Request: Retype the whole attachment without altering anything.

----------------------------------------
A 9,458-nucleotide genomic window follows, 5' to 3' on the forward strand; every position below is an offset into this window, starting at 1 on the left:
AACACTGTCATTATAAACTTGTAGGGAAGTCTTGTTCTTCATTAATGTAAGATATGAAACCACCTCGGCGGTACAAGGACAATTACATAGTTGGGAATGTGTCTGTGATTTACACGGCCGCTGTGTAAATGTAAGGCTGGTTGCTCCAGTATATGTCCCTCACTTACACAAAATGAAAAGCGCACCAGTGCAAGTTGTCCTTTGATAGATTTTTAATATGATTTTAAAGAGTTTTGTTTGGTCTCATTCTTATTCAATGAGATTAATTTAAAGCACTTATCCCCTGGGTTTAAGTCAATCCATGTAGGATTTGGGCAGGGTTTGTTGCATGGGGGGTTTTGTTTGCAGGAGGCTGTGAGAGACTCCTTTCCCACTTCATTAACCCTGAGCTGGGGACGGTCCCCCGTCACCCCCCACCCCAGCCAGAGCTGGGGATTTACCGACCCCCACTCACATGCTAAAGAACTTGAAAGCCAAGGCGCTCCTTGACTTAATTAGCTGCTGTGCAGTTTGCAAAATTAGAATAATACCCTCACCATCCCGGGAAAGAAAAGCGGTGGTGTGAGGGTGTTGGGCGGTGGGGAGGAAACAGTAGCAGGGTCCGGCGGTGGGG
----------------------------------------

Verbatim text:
A 9,458-nucleotide genomic window follows, 5' to 3' on the forward strand; every position below is an offset into this window, starting at 1 on the left:
AACACTGTCATTATAAACTTGTAGGGAAGTCTTGTTCTTCATTAATGTAAGATATGAAACCACCTCGGCGGTACAAGGACAATTACATAGTTGGGAATGTGTCTGTGATTTACACGGCCGCTGTGTAAATGTAAGGCTGGTTGCTCCAGTATATGTCCCTCACTTACACAAAATGAAAAGCGCACCAGTGCAAGTTGTCCTTTGATAGATTTTTAATATGATTTTAAAGAGTTTTGTTTGGTCTCATTCTTATTCAATGAGATTAATTTAAAGCACTTATCCCCTGGGTTTAAGTCAATCCATGTAGGATTTGGGCAGGGTTTGTTGCATGGGGGGTTTTGTTTGCAGGAGGCTGTGAGAGACTCCTTTCCCACTTCATTAACCCTGAGCTGGGGACGGTCCCCCGTCACCCCCCACCCCAGCCAGAGCTGGGGATTTACCGACCCCCACTCACATGCTAAAGAACTTGAAAGCCAAGGCGCTCCTTGACTTAATTAGCTGCTGTGCAGTTTGCAAAATTAGAATAATACCCTCACCATCCCGGGAAAGAAAAGCGGTGGTGTGAGGGTGTTGGGCGGTGGGGAGGAAACAGTAGCAGGGTCCGGCGGTGGGG